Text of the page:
Kensen movements should always be subtle. Don’t show your eagerness to attack. Don’t be greedy to get the point. On the other hand, the character mu 無 on my tenugui does not mean “do nothing”. It means don’t have an idea in your mind to do something.
6) Breathing technique
Breathing is important in kendo. Of course. If you stop breathing you die! So we do it all day and all night. But would you like to know how to increase your tanryoku through breathing? It’s very simple and you can practice anywhere. Put one hand on your tanden 丹田, which is the lower part of your abdomen, about 2 inches below your navel. Breathe in quickly and fill your lungs. Now breathe out as slow as you can, feeling your hand move. Practice to increase the length of time you can spend breathing out. In kendo breathing is linked to the moment of attack. It is very hard, perhaps impossible to attack while breathing in. In fact the moment of breathing in is an opening to attack. In Japanese we call the in-breath kyo 虚 (falsehood) and the out-breath jitsu 実 (truth). The outward breath creates strength and has no weakness. The inward breath creates 隙 (suki) or weakness.
The important thing in kendo is to take sen 線 (the line).
Kendo is not to exercise technique.
Kendo is not to strike.
Kendo is not to wait.
I read recently that someone said “kendo is eyelashes.” I thought about this for a long time. In the end I came to the conclusion that he meant that it is something that is right in front of you, but you can’t see it.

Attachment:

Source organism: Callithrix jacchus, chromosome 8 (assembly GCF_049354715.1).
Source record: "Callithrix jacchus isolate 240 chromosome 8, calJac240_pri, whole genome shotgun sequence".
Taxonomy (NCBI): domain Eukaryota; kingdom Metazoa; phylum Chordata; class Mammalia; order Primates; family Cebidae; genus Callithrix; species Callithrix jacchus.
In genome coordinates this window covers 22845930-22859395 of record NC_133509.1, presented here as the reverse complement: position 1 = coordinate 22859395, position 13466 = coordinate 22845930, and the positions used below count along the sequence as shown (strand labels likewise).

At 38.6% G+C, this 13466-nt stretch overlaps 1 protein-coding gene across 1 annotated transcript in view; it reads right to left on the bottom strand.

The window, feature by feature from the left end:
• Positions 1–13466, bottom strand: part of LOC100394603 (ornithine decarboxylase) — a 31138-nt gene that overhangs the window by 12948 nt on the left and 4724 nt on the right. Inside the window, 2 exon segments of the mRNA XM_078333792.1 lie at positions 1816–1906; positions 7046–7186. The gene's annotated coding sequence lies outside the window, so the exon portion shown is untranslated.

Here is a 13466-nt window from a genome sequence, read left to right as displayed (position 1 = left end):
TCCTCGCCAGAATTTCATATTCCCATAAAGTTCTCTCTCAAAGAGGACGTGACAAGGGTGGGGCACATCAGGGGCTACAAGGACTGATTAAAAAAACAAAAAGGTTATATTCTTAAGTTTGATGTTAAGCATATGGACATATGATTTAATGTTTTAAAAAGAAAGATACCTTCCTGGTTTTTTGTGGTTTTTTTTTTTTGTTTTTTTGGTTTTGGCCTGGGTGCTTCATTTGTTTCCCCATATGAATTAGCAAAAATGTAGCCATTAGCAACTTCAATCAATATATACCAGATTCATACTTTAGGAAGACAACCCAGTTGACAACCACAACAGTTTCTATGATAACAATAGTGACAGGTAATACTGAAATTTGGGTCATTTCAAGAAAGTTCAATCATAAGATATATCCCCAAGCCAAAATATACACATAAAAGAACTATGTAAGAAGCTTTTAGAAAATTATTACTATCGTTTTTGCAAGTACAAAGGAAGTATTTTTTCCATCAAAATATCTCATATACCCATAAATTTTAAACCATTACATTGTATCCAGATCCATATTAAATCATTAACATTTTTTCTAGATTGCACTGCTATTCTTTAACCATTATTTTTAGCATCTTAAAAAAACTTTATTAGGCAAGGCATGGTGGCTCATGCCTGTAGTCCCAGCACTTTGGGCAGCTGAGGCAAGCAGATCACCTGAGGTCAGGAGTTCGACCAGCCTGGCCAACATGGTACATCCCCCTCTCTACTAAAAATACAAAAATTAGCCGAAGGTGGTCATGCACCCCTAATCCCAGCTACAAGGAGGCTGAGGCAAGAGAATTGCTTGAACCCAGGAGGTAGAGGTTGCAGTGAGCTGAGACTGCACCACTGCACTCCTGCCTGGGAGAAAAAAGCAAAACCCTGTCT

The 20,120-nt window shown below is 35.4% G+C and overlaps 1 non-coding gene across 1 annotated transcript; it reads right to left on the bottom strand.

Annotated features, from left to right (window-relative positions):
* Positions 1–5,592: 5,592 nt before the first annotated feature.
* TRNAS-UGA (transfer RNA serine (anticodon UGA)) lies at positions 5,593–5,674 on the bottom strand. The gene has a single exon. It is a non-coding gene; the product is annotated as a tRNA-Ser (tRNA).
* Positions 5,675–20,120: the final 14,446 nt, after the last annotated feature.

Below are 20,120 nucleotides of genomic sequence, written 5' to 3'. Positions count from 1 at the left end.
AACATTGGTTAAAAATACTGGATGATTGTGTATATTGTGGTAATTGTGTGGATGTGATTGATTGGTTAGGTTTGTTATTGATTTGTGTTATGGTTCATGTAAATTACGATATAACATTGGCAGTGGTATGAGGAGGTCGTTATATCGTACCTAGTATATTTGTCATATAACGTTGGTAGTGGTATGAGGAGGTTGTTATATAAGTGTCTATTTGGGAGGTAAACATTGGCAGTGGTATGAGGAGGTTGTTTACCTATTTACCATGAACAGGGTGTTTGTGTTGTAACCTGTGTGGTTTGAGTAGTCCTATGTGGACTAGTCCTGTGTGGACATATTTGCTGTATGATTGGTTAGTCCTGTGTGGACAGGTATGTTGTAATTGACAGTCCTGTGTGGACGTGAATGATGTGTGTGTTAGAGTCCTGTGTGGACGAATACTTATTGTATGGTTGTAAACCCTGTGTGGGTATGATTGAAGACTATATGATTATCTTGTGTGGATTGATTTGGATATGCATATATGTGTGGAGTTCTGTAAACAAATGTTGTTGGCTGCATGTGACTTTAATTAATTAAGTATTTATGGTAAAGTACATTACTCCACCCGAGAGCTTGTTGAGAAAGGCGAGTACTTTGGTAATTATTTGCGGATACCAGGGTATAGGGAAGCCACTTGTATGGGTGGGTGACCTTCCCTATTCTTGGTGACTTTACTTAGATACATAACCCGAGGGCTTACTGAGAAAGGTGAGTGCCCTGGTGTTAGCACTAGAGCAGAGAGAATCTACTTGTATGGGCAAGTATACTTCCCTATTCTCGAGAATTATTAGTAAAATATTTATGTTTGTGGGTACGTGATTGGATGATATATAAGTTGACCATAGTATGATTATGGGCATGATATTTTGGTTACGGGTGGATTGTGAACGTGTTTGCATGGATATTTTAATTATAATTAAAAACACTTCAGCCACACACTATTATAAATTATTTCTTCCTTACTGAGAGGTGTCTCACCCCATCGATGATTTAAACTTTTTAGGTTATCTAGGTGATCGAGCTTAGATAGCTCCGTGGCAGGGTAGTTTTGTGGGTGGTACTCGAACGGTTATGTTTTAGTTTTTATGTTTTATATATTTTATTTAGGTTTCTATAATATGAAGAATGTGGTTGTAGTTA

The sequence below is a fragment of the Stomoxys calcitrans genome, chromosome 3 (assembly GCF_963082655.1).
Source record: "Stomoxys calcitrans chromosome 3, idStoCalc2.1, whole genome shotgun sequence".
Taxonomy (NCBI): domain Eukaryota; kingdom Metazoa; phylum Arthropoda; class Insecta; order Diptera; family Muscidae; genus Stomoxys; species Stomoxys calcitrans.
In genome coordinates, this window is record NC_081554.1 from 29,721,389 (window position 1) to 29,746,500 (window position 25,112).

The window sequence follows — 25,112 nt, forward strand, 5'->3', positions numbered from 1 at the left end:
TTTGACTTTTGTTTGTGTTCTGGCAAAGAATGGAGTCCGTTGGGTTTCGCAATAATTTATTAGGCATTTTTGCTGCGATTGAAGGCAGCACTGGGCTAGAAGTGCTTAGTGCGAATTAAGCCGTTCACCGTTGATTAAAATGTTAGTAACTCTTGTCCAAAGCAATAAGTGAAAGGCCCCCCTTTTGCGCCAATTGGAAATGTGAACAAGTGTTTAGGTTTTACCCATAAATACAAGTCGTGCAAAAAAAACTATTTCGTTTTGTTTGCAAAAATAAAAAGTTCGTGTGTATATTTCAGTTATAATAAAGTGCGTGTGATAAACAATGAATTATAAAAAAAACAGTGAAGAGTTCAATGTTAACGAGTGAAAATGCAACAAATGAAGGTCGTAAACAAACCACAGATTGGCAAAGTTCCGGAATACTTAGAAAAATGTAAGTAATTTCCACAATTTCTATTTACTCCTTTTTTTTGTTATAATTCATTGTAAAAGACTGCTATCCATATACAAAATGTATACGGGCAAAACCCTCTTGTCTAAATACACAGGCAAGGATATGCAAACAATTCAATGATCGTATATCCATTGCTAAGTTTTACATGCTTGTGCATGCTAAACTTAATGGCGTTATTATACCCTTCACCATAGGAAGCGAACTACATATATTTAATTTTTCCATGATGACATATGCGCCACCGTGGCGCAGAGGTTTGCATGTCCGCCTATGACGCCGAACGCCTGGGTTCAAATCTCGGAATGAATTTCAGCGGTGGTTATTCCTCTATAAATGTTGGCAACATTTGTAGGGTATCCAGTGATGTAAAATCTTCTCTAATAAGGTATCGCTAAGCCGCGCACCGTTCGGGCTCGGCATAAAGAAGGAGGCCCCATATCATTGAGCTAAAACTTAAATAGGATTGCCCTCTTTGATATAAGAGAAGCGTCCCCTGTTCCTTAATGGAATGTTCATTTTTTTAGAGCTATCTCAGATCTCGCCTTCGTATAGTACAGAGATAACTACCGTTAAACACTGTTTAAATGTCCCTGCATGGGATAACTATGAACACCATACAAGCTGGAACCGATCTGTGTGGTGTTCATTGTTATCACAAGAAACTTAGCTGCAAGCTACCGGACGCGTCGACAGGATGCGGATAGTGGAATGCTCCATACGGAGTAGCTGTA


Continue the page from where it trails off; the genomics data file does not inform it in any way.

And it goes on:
We have gone over time. I was going to say something about the role of the instructor but I find it is not necessary because you have Nagae sensei. In Japan these things I have told you are not talked about. They are not sharedwidely. But I am just a fool. I tell you all everything!
Thank you very much!
This transcript is based on notes made by me during this lecture. It is not meant as comprehensive translation of Fujii sensei’s lecture. It is merely meant to serve as a reminder for those who were there, and an ‘informative taste’ for those who weren’t. These notes were made after the simultaneous translation into English by Yano Yoichi sensei. Any mistakes are mine. Any corrections or additions from others who were there are welcome.
Ben Sheppard, Melbourne 2006.